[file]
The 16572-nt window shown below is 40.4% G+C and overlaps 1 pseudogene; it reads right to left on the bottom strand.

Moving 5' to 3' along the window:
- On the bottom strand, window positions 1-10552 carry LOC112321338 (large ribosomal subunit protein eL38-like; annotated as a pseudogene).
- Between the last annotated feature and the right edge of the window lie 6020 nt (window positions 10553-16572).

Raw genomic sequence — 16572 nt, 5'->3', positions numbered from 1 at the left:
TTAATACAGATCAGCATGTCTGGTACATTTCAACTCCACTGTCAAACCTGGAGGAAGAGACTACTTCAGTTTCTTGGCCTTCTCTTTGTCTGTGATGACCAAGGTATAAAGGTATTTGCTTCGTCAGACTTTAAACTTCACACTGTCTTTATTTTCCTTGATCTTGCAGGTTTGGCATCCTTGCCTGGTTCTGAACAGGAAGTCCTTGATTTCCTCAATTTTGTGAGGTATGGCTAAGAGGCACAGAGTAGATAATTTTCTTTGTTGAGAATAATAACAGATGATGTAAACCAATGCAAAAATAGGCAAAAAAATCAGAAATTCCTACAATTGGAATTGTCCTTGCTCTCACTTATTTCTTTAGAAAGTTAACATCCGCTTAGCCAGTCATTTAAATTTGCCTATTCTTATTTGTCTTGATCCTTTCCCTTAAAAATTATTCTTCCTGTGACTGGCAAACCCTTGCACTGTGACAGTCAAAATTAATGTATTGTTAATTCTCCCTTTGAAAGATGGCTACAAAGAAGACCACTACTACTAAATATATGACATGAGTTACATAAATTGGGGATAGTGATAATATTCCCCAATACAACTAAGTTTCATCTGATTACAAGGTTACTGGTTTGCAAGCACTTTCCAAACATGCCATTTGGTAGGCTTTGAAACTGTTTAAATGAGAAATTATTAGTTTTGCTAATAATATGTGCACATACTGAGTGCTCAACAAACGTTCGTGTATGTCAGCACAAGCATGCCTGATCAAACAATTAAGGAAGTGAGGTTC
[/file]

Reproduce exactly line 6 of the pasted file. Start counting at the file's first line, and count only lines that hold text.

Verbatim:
TTAATACAGATCAGCATGTCTGGTACATTTCAACTCCACTGTCAAACCTGGAGGAAGAGACTACTTCAGTTTCTTGGCCTTCTCTTTGTCTGTGATGACCAAGGTATAAAGGTATTTGCTTCGTCAGACTTTAAACTTCACACTGTCTTTATTTTCCTTGATCTTGCAGGTTTGGCATCCTTGCCTGGTTCTGAACAGGAAGTCCTTGATTTCCTCAATTTTGTGAGGTATGGCTAAGAGGCACAGAGTAGATAATTTTCTTTGTTGAGAATAATAACAGATGATGTAAACCAATGCAAAAATAGGCAAAAAAATCAGAAATTCCTACAATTGGAATTGTCCTTGCTCTCACTTATTTCTTTAGAAAGTTAACATCCGCTTAGCCAGTCATTTAAATTTGCCTATTCTTATTTGTCTTGATCCTTTCCCTTAAAAATTATTCTTCCTGTGACTGGCAAACCCTTGCACTGTGACAGTCAAAATTAATGTATTGTTAATTCTCCCTTTGAAAGATGGCTACAAAGAAGACCACTACTACTAAATATATGACATGAGTTACATAAATTGGGGATAGTGATAATATTCCCCAATACAACTAAGTTTCATCTGATTACAAGGTTACTGGTTTGCAAGCACTTTCCAAACATGCCATTTGGTAGGCTTTGAAACTGTTTAAATGAGAAATTATTAGTTTTGCTAATAATATGTGCACATACTGAGTGCTCAACAAACGTTCGTGTATGTCAGCACAAGCATGCCTGATCAAACAATTAAGGAAGTGAGGTTC